The species has proved elusive in the past but this year hardly a day goes by on my travels on the lower slopes of the mountain, or in its forested foothills closer to the city, I do not hear it either making its cheerful, rhythmic whistle, or a harsher note that sounds like the chirring of crickets.
So familiar has the bird become that I can now identify them in the highest treetops, without the aid of binoculars. The satin flycatcher might be only about 16 centimetres long but it can easily be told apart from other birds of the canopy by the nervous quivering of its body and tail-wagging.
In the past I’ve mainly seen males but this breeding season has brought males and females together, often singing sweet duets before sorties to snap at flying insects.
One female took great delight in catching a butterfly and showing it her mate.
Late-spring I was wondering if I had just been lucky this year, stumbling on a series of breeding territories but when I read of literature related to Tasmanian sightings I learned that sometimes there appears to be an explosion of the migratory satin flycatchers making their way across Bass Strait from the mainland.
An edition of Michael Sharland’s Tasmanian Birds dating from the late 1950s reported that such an arrival occurred in 1951, when satin flycatchers were seen and heard from areas where they were not previously reported in great numbers.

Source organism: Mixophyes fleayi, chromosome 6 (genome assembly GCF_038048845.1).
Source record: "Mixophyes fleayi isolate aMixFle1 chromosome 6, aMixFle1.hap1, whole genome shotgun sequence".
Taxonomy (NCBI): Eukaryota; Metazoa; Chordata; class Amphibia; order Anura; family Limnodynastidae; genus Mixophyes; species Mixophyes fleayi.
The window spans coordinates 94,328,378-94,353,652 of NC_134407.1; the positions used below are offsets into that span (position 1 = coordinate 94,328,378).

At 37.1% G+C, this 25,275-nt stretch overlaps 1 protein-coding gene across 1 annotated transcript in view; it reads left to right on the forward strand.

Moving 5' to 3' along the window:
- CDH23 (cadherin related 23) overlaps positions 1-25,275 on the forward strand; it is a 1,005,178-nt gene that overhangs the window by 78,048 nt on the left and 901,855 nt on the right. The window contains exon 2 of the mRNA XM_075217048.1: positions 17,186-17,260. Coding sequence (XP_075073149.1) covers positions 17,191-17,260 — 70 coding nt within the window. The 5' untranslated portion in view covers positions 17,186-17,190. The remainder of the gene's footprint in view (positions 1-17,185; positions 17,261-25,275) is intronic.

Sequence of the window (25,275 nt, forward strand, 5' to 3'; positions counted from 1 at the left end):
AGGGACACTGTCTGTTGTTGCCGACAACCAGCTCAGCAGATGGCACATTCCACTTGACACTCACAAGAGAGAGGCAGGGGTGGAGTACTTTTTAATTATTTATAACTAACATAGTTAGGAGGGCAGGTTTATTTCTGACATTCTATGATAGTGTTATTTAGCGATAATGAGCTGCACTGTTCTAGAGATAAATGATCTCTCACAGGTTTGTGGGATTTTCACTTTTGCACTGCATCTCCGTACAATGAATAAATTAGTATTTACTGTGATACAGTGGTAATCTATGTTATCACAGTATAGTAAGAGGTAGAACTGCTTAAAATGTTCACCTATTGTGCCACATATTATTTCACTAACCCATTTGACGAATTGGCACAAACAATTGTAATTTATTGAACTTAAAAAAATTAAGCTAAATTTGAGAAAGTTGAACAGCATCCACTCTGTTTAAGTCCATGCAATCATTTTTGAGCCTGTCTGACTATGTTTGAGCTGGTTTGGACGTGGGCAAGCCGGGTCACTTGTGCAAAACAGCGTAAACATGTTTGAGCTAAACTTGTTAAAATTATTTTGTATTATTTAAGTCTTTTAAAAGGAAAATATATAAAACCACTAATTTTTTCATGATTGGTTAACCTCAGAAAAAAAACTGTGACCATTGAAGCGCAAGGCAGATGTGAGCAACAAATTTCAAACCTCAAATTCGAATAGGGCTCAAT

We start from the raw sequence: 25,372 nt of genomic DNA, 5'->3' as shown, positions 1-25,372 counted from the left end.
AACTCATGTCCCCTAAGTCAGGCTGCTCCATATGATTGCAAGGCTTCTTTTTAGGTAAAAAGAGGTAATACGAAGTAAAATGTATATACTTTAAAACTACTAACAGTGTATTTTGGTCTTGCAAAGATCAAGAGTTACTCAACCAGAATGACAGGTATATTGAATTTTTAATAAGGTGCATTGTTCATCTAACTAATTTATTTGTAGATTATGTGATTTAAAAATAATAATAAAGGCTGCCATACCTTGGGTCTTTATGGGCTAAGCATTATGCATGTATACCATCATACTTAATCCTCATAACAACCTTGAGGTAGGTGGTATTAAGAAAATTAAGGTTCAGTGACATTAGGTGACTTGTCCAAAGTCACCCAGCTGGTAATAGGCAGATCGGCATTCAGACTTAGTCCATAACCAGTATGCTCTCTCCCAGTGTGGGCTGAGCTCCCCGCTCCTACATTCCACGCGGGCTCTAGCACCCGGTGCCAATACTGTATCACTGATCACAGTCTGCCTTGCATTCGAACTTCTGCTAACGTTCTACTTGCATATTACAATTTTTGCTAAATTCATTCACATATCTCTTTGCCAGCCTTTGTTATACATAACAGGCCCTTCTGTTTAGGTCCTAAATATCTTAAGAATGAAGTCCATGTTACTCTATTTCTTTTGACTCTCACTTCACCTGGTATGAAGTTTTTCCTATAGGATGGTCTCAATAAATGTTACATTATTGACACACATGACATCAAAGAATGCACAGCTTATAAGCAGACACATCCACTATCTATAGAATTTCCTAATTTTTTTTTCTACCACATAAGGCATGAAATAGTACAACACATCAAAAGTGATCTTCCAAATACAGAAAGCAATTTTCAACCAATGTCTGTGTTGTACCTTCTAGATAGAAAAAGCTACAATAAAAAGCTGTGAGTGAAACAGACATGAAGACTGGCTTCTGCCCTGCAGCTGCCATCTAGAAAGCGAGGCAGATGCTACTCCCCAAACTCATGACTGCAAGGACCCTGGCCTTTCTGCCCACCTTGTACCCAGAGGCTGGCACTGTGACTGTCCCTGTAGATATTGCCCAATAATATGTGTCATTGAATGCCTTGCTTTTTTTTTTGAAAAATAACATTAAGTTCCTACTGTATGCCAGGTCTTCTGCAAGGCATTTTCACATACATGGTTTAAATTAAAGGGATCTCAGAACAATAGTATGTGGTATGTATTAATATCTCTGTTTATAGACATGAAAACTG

The male satin flycatcher is a truly magnificent bird and a day hunting for them in forests is well spent. The male carries a dark, iridescent hood and back on a silver body. The head has a small crest and the bill is long and blunt for spearing insects, or prising them from bark and leaf in the under-canopy. Although it’s called the satin flycatcher, the male is generally painted as black in bird book illustrations, but the specimens I see have more of a midnight blue about them, their feathers possibly reflecting the sky on summer afternoons.
The female is less showy but all the same carries subtle beauty about her. She has a greyish-brown hood and back, with a russet chin on white lower body.
The satin flycatcher is found along the east coast of Australia from far northern Queensland to Tasmania, including south-eastern South Australia. It is also found in Papua New Guinea.
The flycatcher builds one the most beautiful nests of all birds but I have never tried to find one, simply because locating the birds has proved difficult enough and when I have finally found them the breeding season, at least the nest building stage of it when birds can be seen carrying nest materials through the treetops, has virtually finished.
The tiny nest lies flat on a horizontal branch in the upper canopy. It is broad-based and cup-shaped, built of shredded bark and grass, coated with spider webs and decorated with lichen. Both sexes build the nest, incubate the eggs and feed the young.
Another, rarer family member can sometimes be seen in Tasmania, the leaden flycatcher, which as its name suggest, looks dark gun-metal grey in appearance.
It takes great skill to tell the two apart but after my glut of satin flycatchers this summer, I’m up for the task and I’m seeking out the rarer ones before they return to the mainland.